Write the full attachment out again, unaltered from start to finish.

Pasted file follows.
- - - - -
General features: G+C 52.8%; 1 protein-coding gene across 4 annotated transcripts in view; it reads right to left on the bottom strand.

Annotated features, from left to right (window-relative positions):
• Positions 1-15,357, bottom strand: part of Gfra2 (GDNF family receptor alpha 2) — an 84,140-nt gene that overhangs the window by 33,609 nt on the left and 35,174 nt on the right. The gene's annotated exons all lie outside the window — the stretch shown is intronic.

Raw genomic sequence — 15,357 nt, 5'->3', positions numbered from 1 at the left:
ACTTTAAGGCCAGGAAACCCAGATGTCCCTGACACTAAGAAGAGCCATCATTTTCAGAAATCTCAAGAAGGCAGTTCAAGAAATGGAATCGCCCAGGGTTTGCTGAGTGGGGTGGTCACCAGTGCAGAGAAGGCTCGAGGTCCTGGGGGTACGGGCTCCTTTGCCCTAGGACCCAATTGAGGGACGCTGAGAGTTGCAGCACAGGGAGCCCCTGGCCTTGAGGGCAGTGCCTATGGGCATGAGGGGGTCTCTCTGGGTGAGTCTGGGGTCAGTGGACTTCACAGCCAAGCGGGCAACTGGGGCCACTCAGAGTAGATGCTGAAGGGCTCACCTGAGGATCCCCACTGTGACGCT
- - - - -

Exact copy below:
General features: G+C 52.8%; 1 protein-coding gene across 4 annotated transcripts in view; it reads right to left on the bottom strand.

Annotated features, from left to right (window-relative positions):
• Positions 1-15,357, bottom strand: part of Gfra2 (GDNF family receptor alpha 2) — an 84,140-nt gene that overhangs the window by 33,609 nt on the left and 35,174 nt on the right. The gene's annotated exons all lie outside the window — the stretch shown is intronic.

Raw genomic sequence — 15,357 nt, 5'->3', positions numbered from 1 at the left:
ACTTTAAGGCCAGGAAACCCAGATGTCCCTGACACTAAGAAGAGCCATCATTTTCAGAAATCTCAAGAAGGCAGTTCAAGAAATGGAATCGCCCAGGGTTTGCTGAGTGGGGTGGTCACCAGTGCAGAGAAGGCTCGAGGTCCTGGGGGTACGGGCTCCTTTGCCCTAGGACCCAATTGAGGGACGCTGAGAGTTGCAGCACAGGGAGCCCCTGGCCTTGAGGGCAGTGCCTATGGGCATGAGGGGGTCTCTCTGGGTGAGTCTGGGGTCAGTGGACTTCACAGCCAAGCGGGCAACTGGGGCCACTCAGAGTAGATGCTGAAGGGCTCACCTGAGGATCCCCACTGTGACGCT